We all know how much goes into managing a chapter of National Honor Society, National Junior Honor Society, or student council. It can be a daunting task, particularly when your membership reaches more than 100 students. As a chapter adviser for the last seven years, I’ve seen membership grow and finally plateau at about 115 members annually. Every year there are new challenges, but something I’m always working on is how to effectively manage that many students while giving them worthwhile experiences and leadership opportunities. Consider implementing some of these ideas to make the most of your time, even with a large chapter.

Hold Springtime Induction Ceremonies and Elections

If possible, hold your induction or officer installation ceremony in the spring before the end of the school year. We do this at Daniel Wright Junior High School in Lincolnshire, IL, and then we hold a meeting for the election of officers the following week. It’s a quick turnaround, but it makes the following school year much easier and the graduating officers are still in school to run the induction or installation ceremony. Because these students sat through the same ceremony the year before, they know what happens without much preparation.

By having members and officers secured before the end of the school year, work can continue over the summer. When you have 100 members, they are thirsty for community service hours and concerned about how they will accomplish them with so many of their peers looking for hours as well. In our city, several community groups such as youth sports associations and the town hall reach out to me over the summer for volunteers. Just a few quick emails and a Google Doc sign-up is all it takes to help students earn their hours. This helps students stay organized and manage their time. Students are often involved in so many clubs and sports that they may struggle to complete their hours during the school year. By giving them a head start over the summer, many students complete their community service hours before the school year begins.

Furthermore, when officers are elected the year before, you can work with the administration to create a schedule that will help your group. My first year as an adviser, I only saw one of my officers on a daily basis in class. After that year, I requested that I teach the NJHS president sometime throughout the day so we could at least touch base every day. When events were just around the corner, this proved crucial to the success of the event. After a few years, the schedule at the school changed, and an advisory time was worked into the day. Working with the administration, I was able to have an advisory period consisting of all the NJHS officers and the members of a mentor group I had created.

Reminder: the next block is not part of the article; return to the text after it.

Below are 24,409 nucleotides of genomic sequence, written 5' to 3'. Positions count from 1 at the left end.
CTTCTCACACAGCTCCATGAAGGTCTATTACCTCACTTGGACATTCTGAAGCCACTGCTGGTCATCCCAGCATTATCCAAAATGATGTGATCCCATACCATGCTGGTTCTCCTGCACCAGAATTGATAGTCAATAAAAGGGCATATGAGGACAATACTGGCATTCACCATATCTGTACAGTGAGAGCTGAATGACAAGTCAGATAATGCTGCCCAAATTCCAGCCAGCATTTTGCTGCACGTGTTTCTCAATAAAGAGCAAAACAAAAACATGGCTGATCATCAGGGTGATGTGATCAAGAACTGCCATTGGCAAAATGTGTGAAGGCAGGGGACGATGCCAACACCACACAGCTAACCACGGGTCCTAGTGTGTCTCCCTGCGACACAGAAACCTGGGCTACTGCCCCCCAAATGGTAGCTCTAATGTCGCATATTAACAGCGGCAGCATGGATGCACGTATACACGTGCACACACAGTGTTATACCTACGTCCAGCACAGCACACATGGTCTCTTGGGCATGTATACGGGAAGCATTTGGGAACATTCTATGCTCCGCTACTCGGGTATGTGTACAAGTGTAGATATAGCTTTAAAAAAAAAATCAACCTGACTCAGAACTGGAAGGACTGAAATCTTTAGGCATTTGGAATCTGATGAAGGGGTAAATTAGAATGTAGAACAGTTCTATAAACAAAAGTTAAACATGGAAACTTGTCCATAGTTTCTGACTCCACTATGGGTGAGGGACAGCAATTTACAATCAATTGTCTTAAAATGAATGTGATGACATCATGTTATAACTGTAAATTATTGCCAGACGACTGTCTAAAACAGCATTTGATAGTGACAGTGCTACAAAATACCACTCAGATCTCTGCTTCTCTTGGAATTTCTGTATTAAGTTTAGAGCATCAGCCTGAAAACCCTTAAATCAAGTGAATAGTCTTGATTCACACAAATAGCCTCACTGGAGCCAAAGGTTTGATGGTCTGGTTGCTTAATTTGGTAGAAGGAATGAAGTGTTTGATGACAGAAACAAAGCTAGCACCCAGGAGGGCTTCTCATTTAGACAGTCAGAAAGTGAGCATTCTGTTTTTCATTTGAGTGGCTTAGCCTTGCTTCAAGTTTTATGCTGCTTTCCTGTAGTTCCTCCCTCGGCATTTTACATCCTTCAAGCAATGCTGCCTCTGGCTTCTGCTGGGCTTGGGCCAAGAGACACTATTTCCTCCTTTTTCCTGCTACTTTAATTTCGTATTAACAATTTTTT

At Adlai E. Stevenson High School in Lincolnshire, IL, the NHS chapter has more than 550 members annually. Head adviser Brett Erdmann has a 12-member student executive board that he meets with during eighth period each day. During these meetings, students plan events and learn skills to effectively expand the capacity of the organization to serve the community.

Make the Most of Meetings

With more than 100 students and five officers in NJHS, each officer has about 20 students to manage. Besides taking attendance at meetings, my officers’ main charge is to organize all the completed service hours by their assigned members. Last year, my secretary exported the NJHS roster into a Google spreadsheet. After sharing it with the officers and me, the records for all hours were located in one spot. In a district with 1:1 technology, every student’s hours are readily available. At the beginning of each meeting, officers access the spreadsheet and review hours with their assigned students. In an even larger chapter, this would be logistically impractical. At Stevenson, Erdmann says they use the UGIVE platform (www.ugive.org) for students to search for, register, and log their service hours. Sarah Verschoor, a student who graduated from my NJHS chapter and the Stevenson NHS chapter, liked using the website. “UGIVE is awesome!” she says. “It makes it really easy to get involved and tallies all your service hours in one place.”

features an activity for meetings in nearly every issue (see “Put This Into Practice”). A hurdle I’ve encountered with these activities is that they often end in discussion. Breaking students down into groups of 20 with one student leader (an officer on the executive board) in a large common room has proven nearly impossible. It’s easy for students to get off task and it’s difficult to hear other students. To combat this, I began breaking the groups down further-groups of 10 students is much more manageable.

By keeping the list of all students who applied for an office on the executive board, I’m able to use said students to lead more successful meetings. With a group of 100, I have nearly 40 students who apply for office annually. I rotate these students through as activity leaders during the meetings. These students have already asked for a leadership role, and they appreciate that their desire to lead has not been forgotten. With this setup, more students are included and students have more meaningful discussions in smaller groups during meetings.

Provide a Variety of Opportunities